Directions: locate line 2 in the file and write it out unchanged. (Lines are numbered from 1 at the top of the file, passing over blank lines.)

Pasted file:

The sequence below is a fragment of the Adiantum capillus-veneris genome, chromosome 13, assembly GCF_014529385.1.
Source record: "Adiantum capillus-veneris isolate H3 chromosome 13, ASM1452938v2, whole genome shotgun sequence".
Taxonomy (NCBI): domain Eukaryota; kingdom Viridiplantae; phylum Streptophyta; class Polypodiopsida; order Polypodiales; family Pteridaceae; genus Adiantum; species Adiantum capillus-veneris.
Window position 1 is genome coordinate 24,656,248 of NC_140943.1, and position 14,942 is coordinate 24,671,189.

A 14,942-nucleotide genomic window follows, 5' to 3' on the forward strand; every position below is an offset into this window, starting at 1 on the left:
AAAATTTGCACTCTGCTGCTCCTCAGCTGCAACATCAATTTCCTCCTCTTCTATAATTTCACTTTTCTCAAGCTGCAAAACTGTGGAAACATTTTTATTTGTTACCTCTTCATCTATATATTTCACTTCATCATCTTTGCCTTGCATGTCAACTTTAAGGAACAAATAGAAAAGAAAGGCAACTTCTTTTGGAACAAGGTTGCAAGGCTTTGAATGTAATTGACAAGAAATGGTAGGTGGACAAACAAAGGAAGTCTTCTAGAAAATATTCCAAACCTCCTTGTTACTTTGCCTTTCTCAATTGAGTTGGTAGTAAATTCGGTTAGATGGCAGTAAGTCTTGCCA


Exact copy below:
Source record: "Adiantum capillus-veneris isolate H3 chromosome 13, ASM1452938v2, whole genome shotgun sequence".